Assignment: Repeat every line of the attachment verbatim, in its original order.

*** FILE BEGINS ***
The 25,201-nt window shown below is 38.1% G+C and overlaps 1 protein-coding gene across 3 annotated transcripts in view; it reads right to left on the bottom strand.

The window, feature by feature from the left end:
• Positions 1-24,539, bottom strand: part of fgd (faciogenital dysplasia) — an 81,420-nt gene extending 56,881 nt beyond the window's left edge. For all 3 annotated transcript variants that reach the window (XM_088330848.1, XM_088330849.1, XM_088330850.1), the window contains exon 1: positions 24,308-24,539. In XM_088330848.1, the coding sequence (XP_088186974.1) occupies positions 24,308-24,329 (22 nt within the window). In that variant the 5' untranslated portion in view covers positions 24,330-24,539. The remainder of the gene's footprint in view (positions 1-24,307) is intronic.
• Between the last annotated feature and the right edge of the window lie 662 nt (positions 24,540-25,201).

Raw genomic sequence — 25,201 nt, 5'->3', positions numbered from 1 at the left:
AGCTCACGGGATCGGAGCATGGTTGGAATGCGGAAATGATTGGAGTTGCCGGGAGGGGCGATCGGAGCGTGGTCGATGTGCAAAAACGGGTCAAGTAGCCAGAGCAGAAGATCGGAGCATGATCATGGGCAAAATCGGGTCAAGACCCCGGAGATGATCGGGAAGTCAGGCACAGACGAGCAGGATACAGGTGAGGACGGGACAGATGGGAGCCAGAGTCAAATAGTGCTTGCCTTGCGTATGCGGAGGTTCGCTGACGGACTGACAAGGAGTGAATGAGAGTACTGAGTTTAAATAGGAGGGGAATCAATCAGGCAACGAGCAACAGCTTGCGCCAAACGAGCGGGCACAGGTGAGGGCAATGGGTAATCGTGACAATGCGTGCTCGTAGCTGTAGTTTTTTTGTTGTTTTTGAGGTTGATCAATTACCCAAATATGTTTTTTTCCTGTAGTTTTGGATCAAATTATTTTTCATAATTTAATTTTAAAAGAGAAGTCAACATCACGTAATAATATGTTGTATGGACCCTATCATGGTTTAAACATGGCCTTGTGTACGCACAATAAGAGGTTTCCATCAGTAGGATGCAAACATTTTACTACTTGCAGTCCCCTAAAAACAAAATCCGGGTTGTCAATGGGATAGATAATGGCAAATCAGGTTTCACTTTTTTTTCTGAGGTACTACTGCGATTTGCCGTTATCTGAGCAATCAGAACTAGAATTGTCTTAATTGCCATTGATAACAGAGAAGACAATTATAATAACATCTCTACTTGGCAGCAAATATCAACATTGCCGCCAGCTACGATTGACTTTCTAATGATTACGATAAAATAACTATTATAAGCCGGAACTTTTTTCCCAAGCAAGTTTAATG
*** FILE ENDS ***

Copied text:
The 25,201-nt window shown below is 38.1% G+C and overlaps 1 protein-coding gene across 3 annotated transcripts in view; it reads right to left on the bottom strand.

The window, feature by feature from the left end:
• Positions 1-24,539, bottom strand: part of fgd (faciogenital dysplasia) — an 81,420-nt gene extending 56,881 nt beyond the window's left edge. For all 3 annotated transcript variants that reach the window (XM_088330848.1, XM_088330849.1, XM_088330850.1), the window contains exon 1: positions 24,308-24,539. In XM_088330848.1, the coding sequence (XP_088186974.1) occupies positions 24,308-24,329 (22 nt within the window). In that variant the 5' untranslated portion in view covers positions 24,330-24,539. The remainder of the gene's footprint in view (positions 1-24,307) is intronic.
• Between the last annotated feature and the right edge of the window lie 662 nt (positions 24,540-25,201).

Raw genomic sequence — 25,201 nt, 5'->3', positions numbered from 1 at the left:
AGCTCACGGGATCGGAGCATGGTTGGAATGCGGAAATGATTGGAGTTGCCGGGAGGGGCGATCGGAGCGTGGTCGATGTGCAAAAACGGGTCAAGTAGCCAGAGCAGAAGATCGGAGCATGATCATGGGCAAAATCGGGTCAAGACCCCGGAGATGATCGGGAAGTCAGGCACAGACGAGCAGGATACAGGTGAGGACGGGACAGATGGGAGCCAGAGTCAAATAGTGCTTGCCTTGCGTATGCGGAGGTTCGCTGACGGACTGACAAGGAGTGAATGAGAGTACTGAGTTTAAATAGGAGGGGAATCAATCAGGCAACGAGCAACAGCTTGCGCCAAACGAGCGGGCACAGGTGAGGGCAATGGGTAATCGTGACAATGCGTGCTCGTAGCTGTAGTTTTTTTGTTGTTTTTGAGGTTGATCAATTACCCAAATATGTTTTTTTCCTGTAGTTTTGGATCAAATTATTTTTCATAATTTAATTTTAAAAGAGAAGTCAACATCACGTAATAATATGTTGTATGGACCCTATCATGGTTTAAACATGGCCTTGTGTACGCACAATAAGAGGTTTCCATCAGTAGGATGCAAACATTTTACTACTTGCAGTCCCCTAAAAACAAAATCCGGGTTGTCAATGGGATAGATAATGGCAAATCAGGTTTCACTTTTTTTTCTGAGGTACTACTGCGATTTGCCGTTATCTGAGCAATCAGAACTAGAATTGTCTTAATTGCCATTGATAACAGAGAAGACAATTATAATAACATCTCTACTTGGCAGCAAATATCAACATTGCCGCCAGCTACGATTGACTTTCTAATGATTACGATAAAATAACTATTATAAGCCGGAACTTTTTTCCCAAGCAAGTTTAATG